Beverage industry groups, looking to stop health-conscious Americans from taxing sugary drinks, have launched a national campaign opposing a proposal for a local tax in the city of El Monte, California.
The El Monte city council on Tuesday approved a measure that would add a 1 cent tax for every ounce of "sugar sweetened" drinks. The proposal is scheduled to be voted on by city residents in November's election.
El Monte's mayor said the tax would provide badly needed revenue for a city that has been forced to slash its workforce to save money, and would help fight obesity in a city where half the children have weight problems.
Industry groups quickly said they will marshal forces to kill off the measure. They already are fighting a similar tax proposed two months ago by the city of Richmond, California.
"Even if those don't pass in November, there could certainly be the potential of future tax threats in other cities," Karen Hanretty, vice-president of public affairs for the American Beverage Association, said.
"We will support any 'no' campaign," Hanretty said.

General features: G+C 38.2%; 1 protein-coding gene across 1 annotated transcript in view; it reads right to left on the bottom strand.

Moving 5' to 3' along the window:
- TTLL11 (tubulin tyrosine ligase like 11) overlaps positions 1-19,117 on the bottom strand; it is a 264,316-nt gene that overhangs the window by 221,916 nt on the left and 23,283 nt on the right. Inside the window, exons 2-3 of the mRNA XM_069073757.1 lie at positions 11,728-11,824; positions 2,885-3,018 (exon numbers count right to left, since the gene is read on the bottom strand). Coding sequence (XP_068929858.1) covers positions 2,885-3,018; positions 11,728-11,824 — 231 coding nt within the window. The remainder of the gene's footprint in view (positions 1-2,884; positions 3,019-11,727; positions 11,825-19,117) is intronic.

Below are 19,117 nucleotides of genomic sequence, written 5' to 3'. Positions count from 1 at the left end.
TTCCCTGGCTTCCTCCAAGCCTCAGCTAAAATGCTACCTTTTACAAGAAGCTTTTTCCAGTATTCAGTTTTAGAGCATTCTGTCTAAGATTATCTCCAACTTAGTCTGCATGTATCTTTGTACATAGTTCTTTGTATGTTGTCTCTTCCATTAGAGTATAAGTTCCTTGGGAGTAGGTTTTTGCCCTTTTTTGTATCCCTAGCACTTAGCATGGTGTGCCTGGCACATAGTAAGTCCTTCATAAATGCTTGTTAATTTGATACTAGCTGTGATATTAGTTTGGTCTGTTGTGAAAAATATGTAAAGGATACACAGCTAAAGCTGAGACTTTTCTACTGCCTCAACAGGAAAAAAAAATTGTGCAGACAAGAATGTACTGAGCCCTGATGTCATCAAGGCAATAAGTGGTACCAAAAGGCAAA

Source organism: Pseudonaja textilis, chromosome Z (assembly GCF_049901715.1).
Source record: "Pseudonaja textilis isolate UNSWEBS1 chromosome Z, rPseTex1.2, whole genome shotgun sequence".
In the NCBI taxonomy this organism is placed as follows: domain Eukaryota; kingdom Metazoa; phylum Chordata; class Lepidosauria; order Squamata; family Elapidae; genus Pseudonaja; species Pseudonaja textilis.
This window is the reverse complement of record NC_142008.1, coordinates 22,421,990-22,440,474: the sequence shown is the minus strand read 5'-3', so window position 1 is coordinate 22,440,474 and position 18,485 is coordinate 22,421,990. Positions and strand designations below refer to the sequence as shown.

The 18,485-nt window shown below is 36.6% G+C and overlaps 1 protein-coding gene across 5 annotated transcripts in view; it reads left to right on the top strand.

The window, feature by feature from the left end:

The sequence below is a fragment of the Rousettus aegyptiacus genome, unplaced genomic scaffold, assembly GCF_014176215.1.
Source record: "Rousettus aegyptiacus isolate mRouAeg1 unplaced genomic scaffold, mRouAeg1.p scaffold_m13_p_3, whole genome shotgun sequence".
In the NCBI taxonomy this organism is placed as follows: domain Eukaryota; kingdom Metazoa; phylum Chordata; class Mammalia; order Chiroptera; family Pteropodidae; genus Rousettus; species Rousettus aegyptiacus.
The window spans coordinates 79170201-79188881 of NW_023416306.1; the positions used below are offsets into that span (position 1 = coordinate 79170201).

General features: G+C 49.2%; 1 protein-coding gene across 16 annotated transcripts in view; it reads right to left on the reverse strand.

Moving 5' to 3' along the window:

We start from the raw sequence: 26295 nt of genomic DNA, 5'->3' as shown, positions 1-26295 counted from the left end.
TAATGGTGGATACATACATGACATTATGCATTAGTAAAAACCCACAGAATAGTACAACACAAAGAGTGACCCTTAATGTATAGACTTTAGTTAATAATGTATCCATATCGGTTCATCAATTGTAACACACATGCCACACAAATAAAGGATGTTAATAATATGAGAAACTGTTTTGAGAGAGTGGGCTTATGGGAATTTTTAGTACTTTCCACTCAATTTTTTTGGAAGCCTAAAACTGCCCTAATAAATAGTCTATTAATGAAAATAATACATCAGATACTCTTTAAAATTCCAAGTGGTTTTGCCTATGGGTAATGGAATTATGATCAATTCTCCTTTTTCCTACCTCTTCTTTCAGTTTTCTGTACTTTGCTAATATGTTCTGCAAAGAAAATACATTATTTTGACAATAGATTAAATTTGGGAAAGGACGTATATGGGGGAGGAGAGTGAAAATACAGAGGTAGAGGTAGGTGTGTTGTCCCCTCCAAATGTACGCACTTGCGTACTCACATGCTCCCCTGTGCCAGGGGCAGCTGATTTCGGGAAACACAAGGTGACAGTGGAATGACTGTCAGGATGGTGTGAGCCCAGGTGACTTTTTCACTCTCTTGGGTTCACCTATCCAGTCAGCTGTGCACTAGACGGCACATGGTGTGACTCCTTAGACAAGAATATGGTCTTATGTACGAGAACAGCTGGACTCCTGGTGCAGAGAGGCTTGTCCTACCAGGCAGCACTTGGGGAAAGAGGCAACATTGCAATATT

Rising deficits have forced three California cities to file or plan bankruptcy petitions since June. The city council of San Bernardino voted on July 19 to seek Chapter 9 protection.
"This tax is a sign of the times," said Bob Achermann, executive director of the Californa/Nevada Soft Drink Association, said. "City governments are looking for revenue. We think this is a misguided approach."
El Monte's mayor, Andre Quintero, said his city is not facing bankruptcy and had managed to balance its budget for fiscal year 2013.
But in a city with 13.7 per cent unemployment, far exceeding the national average of 8.1 per cent, El Monte cut its workforce from 420 employees to 290 in the past four years.
"We have long-term challenges," Quintero said. "We need the revenue."
With more Americans concerned about obesity, especially in children, the campaign against soft-drinks is gaining momentum from coast to coast.
In New York City, Mayor Michael Bloomberg has proposed a ban on large sodas, the first of its kind in the nation, which New York's Board of Health is expected to pass in September.
Bloomberg's proposal would limit servings of sugary drinks to 16 ounces (473 ml) at most restaurants, theaters, delis, vending carts and stadium concessions.
A state-wide soda tax proposal last year by Democratic Californian assemblyman Bill Monning failed after vigorous opposition from a broad coalition including the California Chamber of Commerce and the California Restaurant Association.
(Reporting By Tim Reid; Edited by Ronald Grover and David Gregorio)